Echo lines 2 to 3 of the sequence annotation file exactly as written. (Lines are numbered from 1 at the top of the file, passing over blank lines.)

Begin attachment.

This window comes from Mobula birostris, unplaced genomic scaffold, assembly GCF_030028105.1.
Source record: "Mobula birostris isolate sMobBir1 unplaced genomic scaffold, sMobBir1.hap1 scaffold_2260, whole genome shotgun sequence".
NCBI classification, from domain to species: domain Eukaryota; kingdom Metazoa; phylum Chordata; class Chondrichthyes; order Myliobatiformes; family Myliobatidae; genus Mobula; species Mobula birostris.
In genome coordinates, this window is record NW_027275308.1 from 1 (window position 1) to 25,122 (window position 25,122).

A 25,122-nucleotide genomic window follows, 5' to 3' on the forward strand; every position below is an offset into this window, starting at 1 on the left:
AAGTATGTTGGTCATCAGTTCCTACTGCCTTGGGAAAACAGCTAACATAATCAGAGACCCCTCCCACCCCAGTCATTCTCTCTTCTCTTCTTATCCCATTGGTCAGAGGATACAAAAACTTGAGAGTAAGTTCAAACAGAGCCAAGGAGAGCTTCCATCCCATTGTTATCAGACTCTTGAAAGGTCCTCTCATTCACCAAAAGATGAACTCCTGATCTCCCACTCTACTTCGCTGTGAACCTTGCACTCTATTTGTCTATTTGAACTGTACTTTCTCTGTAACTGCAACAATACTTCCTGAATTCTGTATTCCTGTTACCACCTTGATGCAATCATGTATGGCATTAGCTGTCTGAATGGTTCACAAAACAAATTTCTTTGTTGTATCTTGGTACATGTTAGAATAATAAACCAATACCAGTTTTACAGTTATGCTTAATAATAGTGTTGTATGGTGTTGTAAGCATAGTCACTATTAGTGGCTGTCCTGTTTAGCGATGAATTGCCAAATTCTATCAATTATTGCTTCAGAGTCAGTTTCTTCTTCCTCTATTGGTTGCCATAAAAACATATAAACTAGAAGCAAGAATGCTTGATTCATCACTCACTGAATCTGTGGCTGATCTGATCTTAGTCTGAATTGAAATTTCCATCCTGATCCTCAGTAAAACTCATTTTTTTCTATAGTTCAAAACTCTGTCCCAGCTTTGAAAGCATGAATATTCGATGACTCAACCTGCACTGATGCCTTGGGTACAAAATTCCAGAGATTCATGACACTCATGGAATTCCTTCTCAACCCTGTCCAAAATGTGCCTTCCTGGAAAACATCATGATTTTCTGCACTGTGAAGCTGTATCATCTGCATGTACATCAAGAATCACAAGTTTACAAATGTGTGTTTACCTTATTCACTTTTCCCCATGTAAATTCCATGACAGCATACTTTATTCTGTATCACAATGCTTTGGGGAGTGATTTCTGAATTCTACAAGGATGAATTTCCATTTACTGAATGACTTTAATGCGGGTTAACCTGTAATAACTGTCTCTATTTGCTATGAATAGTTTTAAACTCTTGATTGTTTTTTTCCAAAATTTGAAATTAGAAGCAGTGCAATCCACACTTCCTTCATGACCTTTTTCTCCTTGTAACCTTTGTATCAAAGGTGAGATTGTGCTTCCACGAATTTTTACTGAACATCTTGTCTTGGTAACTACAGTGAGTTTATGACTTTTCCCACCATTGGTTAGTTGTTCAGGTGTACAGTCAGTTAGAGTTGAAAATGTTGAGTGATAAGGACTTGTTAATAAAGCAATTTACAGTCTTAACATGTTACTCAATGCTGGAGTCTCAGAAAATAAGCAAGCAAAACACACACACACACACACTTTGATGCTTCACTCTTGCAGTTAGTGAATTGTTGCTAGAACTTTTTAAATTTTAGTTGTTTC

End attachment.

Source record: "Mobula birostris isolate sMobBir1 unplaced genomic scaffold, sMobBir1.hap1 scaffold_2260, whole genome shotgun sequence".
NCBI classification, from domain to species: domain Eukaryota; kingdom Metazoa; phylum Chordata; class Chondrichthyes; order Myliobatiformes; family Myliobatidae; genus Mobula; species Mobula birostris.